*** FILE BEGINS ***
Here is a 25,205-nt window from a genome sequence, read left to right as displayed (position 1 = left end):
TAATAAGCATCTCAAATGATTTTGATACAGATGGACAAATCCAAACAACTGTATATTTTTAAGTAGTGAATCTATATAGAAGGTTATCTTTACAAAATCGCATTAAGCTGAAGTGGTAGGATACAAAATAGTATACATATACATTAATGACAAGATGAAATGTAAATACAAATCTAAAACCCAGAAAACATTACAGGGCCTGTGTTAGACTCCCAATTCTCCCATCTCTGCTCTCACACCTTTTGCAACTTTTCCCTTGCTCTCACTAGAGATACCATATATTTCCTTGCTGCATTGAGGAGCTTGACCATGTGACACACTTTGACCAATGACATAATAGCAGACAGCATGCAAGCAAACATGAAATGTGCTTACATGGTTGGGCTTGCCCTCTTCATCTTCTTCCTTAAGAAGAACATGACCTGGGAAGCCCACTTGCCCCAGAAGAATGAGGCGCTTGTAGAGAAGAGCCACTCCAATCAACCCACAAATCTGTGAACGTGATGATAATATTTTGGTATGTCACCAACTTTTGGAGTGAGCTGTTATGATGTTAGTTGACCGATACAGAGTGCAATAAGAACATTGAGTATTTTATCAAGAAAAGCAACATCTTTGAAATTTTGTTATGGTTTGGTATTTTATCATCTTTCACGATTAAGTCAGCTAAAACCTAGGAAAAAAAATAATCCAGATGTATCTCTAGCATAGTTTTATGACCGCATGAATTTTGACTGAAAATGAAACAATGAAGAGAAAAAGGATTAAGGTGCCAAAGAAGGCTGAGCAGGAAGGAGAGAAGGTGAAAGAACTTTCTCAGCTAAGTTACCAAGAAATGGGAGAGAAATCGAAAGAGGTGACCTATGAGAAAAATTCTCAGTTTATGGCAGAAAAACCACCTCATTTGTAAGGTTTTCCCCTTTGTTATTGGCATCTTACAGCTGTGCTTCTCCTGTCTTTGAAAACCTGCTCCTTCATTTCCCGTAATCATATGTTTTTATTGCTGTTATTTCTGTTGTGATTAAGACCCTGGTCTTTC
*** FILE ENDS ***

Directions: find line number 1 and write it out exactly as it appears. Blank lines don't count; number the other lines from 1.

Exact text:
Here is a 25,205-nt window from a genome sequence, read left to right as displayed (position 1 = left end):